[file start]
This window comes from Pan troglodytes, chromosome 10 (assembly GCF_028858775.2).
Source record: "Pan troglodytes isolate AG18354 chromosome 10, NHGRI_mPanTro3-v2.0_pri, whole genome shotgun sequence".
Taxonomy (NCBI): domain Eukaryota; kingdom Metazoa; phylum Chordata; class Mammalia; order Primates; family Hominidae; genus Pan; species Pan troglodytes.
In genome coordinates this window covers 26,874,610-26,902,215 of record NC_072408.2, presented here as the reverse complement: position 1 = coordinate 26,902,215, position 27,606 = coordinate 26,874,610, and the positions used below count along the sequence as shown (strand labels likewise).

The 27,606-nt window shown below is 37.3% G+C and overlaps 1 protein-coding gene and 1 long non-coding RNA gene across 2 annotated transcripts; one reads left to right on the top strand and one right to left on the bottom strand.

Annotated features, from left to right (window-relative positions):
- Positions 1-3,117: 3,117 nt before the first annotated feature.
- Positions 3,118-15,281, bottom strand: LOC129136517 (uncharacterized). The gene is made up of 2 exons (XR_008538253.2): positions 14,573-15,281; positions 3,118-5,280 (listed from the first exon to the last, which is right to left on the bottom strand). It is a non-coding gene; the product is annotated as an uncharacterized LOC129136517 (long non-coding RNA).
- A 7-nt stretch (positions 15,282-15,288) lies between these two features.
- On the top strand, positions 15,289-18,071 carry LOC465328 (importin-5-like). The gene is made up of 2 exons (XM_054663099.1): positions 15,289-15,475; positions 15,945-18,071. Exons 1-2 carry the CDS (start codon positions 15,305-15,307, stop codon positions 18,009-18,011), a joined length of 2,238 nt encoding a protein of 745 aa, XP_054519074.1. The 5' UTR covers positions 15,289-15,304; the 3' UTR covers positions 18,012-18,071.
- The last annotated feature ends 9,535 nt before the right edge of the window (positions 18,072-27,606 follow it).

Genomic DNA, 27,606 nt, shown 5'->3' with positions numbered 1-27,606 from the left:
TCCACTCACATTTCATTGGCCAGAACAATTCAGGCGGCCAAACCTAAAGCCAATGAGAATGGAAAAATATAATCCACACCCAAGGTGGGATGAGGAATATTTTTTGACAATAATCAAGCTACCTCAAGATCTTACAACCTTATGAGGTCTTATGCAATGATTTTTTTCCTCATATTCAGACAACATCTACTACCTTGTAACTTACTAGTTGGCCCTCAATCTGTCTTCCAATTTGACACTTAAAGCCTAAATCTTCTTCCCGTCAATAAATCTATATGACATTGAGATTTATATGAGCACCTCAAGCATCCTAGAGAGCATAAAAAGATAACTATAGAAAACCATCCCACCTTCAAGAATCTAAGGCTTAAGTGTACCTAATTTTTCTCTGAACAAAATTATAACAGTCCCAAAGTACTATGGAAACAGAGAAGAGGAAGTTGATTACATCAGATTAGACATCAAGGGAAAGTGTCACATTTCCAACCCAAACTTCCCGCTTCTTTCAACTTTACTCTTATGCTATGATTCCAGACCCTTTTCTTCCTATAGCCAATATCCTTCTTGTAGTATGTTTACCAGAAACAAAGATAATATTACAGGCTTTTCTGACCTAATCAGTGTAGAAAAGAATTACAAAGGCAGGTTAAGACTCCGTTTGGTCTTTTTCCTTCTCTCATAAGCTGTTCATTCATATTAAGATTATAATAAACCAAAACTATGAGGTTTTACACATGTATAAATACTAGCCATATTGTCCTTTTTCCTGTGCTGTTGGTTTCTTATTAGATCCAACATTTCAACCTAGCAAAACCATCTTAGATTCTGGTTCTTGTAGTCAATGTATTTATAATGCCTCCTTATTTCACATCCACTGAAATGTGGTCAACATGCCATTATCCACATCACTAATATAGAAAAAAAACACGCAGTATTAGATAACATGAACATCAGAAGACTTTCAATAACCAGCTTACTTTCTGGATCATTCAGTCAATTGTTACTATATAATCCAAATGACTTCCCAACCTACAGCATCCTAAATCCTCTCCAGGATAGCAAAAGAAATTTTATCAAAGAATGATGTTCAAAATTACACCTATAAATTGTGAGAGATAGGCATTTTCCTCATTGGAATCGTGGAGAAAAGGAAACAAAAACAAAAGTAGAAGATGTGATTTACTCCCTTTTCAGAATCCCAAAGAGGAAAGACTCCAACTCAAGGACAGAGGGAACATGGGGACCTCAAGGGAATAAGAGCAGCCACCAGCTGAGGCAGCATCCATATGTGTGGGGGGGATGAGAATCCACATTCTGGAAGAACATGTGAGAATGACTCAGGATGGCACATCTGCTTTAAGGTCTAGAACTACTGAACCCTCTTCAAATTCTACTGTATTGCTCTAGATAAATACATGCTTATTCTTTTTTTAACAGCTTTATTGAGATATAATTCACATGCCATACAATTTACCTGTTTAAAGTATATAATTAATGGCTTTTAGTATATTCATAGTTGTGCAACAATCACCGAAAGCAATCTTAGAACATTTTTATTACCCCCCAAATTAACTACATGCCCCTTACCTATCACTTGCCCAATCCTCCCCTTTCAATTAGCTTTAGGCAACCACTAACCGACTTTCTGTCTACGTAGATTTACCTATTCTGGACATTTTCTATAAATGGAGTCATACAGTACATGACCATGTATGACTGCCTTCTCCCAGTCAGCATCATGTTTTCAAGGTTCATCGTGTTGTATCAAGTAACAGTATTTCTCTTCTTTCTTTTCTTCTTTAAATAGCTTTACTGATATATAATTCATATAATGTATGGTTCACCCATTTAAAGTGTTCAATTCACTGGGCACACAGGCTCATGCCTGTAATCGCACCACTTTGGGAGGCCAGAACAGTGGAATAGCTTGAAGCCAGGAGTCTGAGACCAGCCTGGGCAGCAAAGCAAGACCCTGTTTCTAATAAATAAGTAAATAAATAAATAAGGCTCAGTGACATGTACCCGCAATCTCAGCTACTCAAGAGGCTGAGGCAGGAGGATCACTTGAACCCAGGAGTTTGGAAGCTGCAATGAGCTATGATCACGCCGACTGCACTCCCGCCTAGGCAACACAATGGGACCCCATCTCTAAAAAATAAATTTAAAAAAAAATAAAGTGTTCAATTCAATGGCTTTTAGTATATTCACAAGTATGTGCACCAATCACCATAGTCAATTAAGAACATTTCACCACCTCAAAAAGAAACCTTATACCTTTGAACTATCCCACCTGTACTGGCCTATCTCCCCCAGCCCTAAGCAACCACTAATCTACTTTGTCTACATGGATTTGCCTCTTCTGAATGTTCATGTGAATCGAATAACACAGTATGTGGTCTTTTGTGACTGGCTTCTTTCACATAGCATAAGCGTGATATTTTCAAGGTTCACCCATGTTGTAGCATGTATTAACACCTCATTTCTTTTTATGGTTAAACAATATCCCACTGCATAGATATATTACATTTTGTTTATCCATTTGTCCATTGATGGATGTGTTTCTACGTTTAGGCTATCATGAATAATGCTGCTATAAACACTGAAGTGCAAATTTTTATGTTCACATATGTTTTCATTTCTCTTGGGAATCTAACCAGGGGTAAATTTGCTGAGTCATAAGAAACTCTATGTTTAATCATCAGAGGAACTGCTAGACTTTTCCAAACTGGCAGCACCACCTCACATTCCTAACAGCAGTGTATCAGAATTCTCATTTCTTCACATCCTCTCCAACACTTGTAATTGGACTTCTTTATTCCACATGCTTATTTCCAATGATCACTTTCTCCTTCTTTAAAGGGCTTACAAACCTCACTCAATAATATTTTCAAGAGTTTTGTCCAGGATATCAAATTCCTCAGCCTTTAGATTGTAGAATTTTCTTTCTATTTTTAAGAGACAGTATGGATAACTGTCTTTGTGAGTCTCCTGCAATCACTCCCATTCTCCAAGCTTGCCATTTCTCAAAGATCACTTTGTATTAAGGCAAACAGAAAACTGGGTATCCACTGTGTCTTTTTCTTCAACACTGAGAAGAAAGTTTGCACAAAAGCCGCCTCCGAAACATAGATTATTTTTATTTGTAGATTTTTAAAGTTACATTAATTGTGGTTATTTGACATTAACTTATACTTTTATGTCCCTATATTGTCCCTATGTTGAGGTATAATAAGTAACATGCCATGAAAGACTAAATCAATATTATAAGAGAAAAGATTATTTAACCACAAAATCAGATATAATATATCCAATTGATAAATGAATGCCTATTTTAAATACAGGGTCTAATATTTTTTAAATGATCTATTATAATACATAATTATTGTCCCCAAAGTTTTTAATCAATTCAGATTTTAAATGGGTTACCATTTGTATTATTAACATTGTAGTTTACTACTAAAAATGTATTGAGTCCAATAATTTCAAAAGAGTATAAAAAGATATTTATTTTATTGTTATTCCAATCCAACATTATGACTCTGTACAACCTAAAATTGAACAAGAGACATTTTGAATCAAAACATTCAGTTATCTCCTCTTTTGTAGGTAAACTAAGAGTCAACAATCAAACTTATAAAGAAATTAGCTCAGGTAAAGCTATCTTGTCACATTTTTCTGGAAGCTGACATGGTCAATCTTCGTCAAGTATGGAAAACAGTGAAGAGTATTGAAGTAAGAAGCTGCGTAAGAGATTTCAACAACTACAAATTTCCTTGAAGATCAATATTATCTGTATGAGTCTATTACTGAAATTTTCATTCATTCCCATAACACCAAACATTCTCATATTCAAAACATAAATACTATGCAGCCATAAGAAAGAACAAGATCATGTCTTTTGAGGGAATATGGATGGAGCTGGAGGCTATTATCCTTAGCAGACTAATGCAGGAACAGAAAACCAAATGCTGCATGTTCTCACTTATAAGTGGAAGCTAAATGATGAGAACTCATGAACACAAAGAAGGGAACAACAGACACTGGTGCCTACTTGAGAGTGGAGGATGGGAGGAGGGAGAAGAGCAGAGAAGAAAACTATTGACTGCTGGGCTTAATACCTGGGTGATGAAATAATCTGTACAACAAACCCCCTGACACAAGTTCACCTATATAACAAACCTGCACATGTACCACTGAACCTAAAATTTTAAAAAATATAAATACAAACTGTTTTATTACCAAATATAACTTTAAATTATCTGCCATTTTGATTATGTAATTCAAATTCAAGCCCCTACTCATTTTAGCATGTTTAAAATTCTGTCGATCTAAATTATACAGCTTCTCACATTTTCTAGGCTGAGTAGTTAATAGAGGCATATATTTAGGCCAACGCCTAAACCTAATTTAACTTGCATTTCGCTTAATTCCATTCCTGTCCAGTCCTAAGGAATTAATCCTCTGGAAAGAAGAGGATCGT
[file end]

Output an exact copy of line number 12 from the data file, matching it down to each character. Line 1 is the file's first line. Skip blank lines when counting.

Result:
Genomic DNA, 27,606 nt, shown 5'->3' with positions numbered 1-27,606 from the left: